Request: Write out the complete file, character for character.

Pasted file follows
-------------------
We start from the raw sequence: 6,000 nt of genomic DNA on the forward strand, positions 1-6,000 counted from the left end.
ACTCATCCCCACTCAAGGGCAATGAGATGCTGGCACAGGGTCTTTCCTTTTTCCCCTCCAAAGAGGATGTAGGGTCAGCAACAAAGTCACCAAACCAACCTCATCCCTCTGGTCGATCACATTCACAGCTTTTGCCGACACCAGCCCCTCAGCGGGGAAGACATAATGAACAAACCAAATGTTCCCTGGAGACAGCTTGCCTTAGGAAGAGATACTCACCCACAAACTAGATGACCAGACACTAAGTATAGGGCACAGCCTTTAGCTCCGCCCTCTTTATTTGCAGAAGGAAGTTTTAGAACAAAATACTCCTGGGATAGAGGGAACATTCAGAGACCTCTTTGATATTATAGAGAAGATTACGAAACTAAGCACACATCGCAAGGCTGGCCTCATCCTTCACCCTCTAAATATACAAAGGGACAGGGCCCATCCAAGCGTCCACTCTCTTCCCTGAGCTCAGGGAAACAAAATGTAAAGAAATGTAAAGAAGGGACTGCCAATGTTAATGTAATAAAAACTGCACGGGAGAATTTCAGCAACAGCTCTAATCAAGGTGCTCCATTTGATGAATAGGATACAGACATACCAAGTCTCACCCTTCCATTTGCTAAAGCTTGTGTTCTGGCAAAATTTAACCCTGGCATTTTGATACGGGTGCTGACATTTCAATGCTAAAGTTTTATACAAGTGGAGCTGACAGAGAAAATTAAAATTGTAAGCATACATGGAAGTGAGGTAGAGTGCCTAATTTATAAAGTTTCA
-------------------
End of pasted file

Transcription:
We start from the raw sequence: 6,000 nt of genomic DNA on the forward strand, positions 1-6,000 counted from the left end.
ACTCATCCCCACTCAAGGGCAATGAGATGCTGGCACAGGGTCTTTCCTTTTTCCCCTCCAAAGAGGATGTAGGGTCAGCAACAAAGTCACCAAACCAACCTCATCCCTCTGGTCGATCACATTCACAGCTTTTGCCGACACCAGCCCCTCAGCGGGGAAGACATAATGAACAAACCAAATGTTCCCTGGAGACAGCTTGCCTTAGGAAGAGATACTCACCCACAAACTAGATGACCAGACACTAAGTATAGGGCACAGCCTTTAGCTCCGCCCTCTTTATTTGCAGAAGGAAGTTTTAGAACAAAATACTCCTGGGATAGAGGGAACATTCAGAGACCTCTTTGATATTATAGAGAAGATTACGAAACTAAGCACACATCGCAAGGCTGGCCTCATCCTTCACCCTCTAAATATACAAAGGGACAGGGCCCATCCAAGCGTCCACTCTCTTCCCTGAGCTCAGGGAAACAAAATGTAAAGAAATGTAAAGAAGGGACTGCCAATGTTAATGTAATAAAAACTGCACGGGAGAATTTCAGCAACAGCTCTAATCAAGGTGCTCCATTTGATGAATAGGATACAGACATACCAAGTCTCACCCTTCCATTTGCTAAAGCTTGTGTTCTGGCAAAATTTAACCCTGGCATTTTGATACGGGTGCTGACATTTCAATGCTAAAGTTTTATACAAGTGGAGCTGACAGAGAAAATTAAAATTGTAAGCATACATGGAAGTGAGGTAGAGTGCCTAATTTATAAAGTTTCA